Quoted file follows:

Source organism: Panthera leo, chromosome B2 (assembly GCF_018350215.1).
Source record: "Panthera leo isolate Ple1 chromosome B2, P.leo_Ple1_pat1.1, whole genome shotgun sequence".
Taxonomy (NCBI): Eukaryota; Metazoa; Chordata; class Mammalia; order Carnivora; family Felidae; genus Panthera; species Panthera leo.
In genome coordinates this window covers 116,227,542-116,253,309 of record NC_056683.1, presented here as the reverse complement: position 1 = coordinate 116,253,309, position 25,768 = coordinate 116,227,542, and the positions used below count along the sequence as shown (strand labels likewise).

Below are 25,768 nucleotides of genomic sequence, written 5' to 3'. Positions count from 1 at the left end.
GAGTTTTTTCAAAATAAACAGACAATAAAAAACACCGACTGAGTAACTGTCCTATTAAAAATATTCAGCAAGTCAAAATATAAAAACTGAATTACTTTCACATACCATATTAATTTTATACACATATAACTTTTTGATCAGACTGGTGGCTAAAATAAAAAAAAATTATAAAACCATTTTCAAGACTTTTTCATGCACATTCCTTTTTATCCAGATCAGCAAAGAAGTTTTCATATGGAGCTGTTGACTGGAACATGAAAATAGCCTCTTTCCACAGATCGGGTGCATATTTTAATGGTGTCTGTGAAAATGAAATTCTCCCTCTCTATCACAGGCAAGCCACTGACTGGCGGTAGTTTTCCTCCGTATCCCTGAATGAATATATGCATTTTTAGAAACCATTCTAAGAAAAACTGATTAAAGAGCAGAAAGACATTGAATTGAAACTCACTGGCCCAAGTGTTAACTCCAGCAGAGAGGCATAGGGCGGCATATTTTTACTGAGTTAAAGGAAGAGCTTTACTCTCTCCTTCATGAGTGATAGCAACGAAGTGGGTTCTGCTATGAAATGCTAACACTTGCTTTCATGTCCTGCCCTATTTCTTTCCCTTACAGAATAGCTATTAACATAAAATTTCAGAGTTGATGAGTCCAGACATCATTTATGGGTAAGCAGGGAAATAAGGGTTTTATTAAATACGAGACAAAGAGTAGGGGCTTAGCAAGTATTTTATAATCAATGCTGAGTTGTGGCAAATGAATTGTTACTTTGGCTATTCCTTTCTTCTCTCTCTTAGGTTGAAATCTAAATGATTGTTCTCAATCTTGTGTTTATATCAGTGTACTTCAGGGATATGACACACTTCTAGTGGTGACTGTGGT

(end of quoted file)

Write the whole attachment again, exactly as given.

Source organism: Panthera leo, chromosome B2 (assembly GCF_018350215.1).
Source record: "Panthera leo isolate Ple1 chromosome B2, P.leo_Ple1_pat1.1, whole genome shotgun sequence".
Taxonomy (NCBI): Eukaryota; Metazoa; Chordata; class Mammalia; order Carnivora; family Felidae; genus Panthera; species Panthera leo.
In genome coordinates this window covers 116,227,542-116,253,309 of record NC_056683.1, presented here as the reverse complement: position 1 = coordinate 116,253,309, position 25,768 = coordinate 116,227,542, and the positions used below count along the sequence as shown (strand labels likewise).

Below are 25,768 nucleotides of genomic sequence, written 5' to 3'. Positions count from 1 at the left end.
GAGTTTTTTCAAAATAAACAGACAATAAAAAACACCGACTGAGTAACTGTCCTATTAAAAATATTCAGCAAGTCAAAATATAAAAACTGAATTACTTTCACATACCATATTAATTTTATACACATATAACTTTTTGATCAGACTGGTGGCTAAAATAAAAAAAAATTATAAAACCATTTTCAAGACTTTTTCATGCACATTCCTTTTTATCCAGATCAGCAAAGAAGTTTTCATATGGAGCTGTTGACTGGAACATGAAAATAGCCTCTTTCCACAGATCGGGTGCATATTTTAATGGTGTCTGTGAAAATGAAATTCTCCCTCTCTATCACAGGCAAGCCACTGACTGGCGGTAGTTTTCCTCCGTATCCCTGAATGAATATATGCATTTTTAGAAACCATTCTAAGAAAAACTGATTAAAGAGCAGAAAGACATTGAATTGAAACTCACTGGCCCAAGTGTTAACTCCAGCAGAGAGGCATAGGGCGGCATATTTTTACTGAGTTAAAGGAAGAGCTTTACTCTCTCCTTCATGAGTGATAGCAACGAAGTGGGTTCTGCTATGAAATGCTAACACTTGCTTTCATGTCCTGCCCTATTTCTTTCCCTTACAGAATAGCTATTAACATAAAATTTCAGAGTTGATGAGTCCAGACATCATTTATGGGTAAGCAGGGAAATAAGGGTTTTATTAAATACGAGACAAAGAGTAGGGGCTTAGCAAGTATTTTATAATCAATGCTGAGTTGTGGCAAATGAATTGTTACTTTGGCTATTCCTTTCTTCTCTCTCTTAGGTTGAAATCTAAATGATTGTTCTCAATCTTGTGTTTATATCAGTGTACTTCAGGGATATGACACACTTCTAGTGGTGACTGTGGT